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Noah And The Whale: A Folk-Pop Band, Forever In Flux

Success hasn't come easily for Noah and the Whale, whose sound has changed constantly from album to album.
Courtesy of the artist
Success hasn't come easily for Noah and the Whale, whose sound has changed constantly from album to album.

Noah and the Whale has inspired a devoted following ever since its first album landed in the British Top 10 in 2008. But success hasn't come easily for the group: Key members have left, prompting striking changes in Noah and the Whale's sound. In a span of just three years, it's released three very different albums.

"You need to be sort of brave, I guess, when you make a record," says Charlie Fink, the band's singer, guitarist and co-founder.

Five years ago, Fink had a solid band behind him, and he was becoming a big part of London's folk-music scene. But since then, Noah and the Whale's lineup has been volatile, though Fink says the upheaval isn't all bad.

"What I find exciting is, because we've made three kind of varied records, I like that people are guessing about what the next stuff will be," he says. "It's exciting to find out for myself what it's gonna be. I think it's totally acceptable to come to our shows and not love everything we do."

What audiences heard between Noah And The Whale's first two albums was a striking shift from sweet folk-rock to a slow, sad meditation on Fink's breakup with singer Laura Marling. She'd been in the band on and off, but left for good in 2008 — the same time she left him. Their breakup became fodder for gossip, and for songs by both of them.

The chaos didn't end there. Noah and the Whale's new record, Last Night on Earth, follows another departure --­ drummer and co-founder Doug Fink, Charlie's brother, left in late 2009 to pursue a career in medicine. That led to another change in sound. For the new record, the band found a replacement fans never could have imagined: a drum machine.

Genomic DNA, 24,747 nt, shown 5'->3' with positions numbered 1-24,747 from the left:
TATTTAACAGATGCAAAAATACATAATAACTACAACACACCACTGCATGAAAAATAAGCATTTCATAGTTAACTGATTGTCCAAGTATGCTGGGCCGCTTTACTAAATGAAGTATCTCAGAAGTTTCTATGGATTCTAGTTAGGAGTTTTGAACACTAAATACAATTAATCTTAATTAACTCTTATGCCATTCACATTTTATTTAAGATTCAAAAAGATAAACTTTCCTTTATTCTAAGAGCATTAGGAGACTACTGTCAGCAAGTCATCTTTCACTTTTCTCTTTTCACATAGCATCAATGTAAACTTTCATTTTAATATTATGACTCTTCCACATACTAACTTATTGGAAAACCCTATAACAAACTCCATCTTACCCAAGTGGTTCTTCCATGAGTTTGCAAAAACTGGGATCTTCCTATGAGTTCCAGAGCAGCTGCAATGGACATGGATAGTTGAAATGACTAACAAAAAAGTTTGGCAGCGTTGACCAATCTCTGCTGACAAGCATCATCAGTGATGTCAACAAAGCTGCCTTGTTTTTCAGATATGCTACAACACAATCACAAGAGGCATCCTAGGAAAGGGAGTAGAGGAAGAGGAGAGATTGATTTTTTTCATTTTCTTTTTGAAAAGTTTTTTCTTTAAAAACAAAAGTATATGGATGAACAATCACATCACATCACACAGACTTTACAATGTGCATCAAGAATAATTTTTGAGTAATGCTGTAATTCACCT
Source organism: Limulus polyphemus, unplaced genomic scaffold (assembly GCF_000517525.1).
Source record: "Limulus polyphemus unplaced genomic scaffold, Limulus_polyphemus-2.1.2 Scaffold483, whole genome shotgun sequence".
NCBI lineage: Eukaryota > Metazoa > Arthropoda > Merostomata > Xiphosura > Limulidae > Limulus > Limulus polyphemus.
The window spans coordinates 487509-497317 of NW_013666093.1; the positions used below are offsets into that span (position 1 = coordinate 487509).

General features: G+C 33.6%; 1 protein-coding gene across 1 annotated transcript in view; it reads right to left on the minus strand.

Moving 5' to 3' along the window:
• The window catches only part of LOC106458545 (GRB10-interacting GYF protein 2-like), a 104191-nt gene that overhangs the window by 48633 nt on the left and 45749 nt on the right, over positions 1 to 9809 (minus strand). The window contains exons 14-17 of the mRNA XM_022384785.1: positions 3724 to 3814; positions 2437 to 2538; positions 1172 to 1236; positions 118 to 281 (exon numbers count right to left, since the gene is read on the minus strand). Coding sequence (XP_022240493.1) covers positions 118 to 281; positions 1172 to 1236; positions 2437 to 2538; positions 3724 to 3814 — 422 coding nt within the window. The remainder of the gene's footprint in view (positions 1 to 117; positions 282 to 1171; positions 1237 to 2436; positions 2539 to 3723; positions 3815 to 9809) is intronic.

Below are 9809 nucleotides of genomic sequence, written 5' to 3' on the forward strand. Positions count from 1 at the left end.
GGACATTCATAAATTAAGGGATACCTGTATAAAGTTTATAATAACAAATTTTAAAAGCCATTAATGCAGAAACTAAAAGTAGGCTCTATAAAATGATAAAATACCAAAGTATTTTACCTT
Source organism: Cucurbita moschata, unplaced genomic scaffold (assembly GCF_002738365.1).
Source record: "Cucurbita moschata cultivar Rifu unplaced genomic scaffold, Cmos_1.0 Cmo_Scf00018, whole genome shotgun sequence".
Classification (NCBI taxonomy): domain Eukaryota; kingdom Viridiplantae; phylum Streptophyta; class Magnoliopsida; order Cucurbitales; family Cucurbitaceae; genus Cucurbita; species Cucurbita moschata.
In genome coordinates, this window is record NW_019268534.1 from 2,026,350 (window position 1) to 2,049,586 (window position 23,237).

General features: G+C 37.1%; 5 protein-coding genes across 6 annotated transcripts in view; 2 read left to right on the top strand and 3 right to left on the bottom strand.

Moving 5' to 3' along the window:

Replacing Doug Fink with a machine — in a folk band known for acoustic guitars and violins — follows a familiar pattern for Noah and the Whale: After Marling left, the band made its second record, The First Days of Spring, with no female vocals at all. For Charlie Fink, a band member's absence has a profound impact.

"Being in Noah and the Whale is kind of like taking a tour of Willy Wonka's factory," Fink says. "There's people dropping off at each step. So I don't know. I guess we're probably at the chocolate river now. If there's a chocolate river, then our bass player's probably going in — in which case I don't know what kind of record we'll make. It's gonna be synth-heavy."

It's a good thing Charlie Fink knows how to write songs about being alone.

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Stephen Thompson is a writer, editor and reviewer for NPR Music, where he speaks into any microphone that will have him and appears as a frequent panelist on All Songs Considered. Since 2010, Thompson has been a fixture on the NPR roundtable podcast Pop Culture Happy Hour, which he created and developed with NPR correspondent Linda Holmes. In 2008, he and Bob Boilen created the NPR Music video series Tiny Desk Concerts, in which musicians perform at Boilen's desk. (To be more specific, Thompson had the idea, which took seconds, while Boilen created the series, which took years. Thompson will insist upon equal billing until the day he dies.)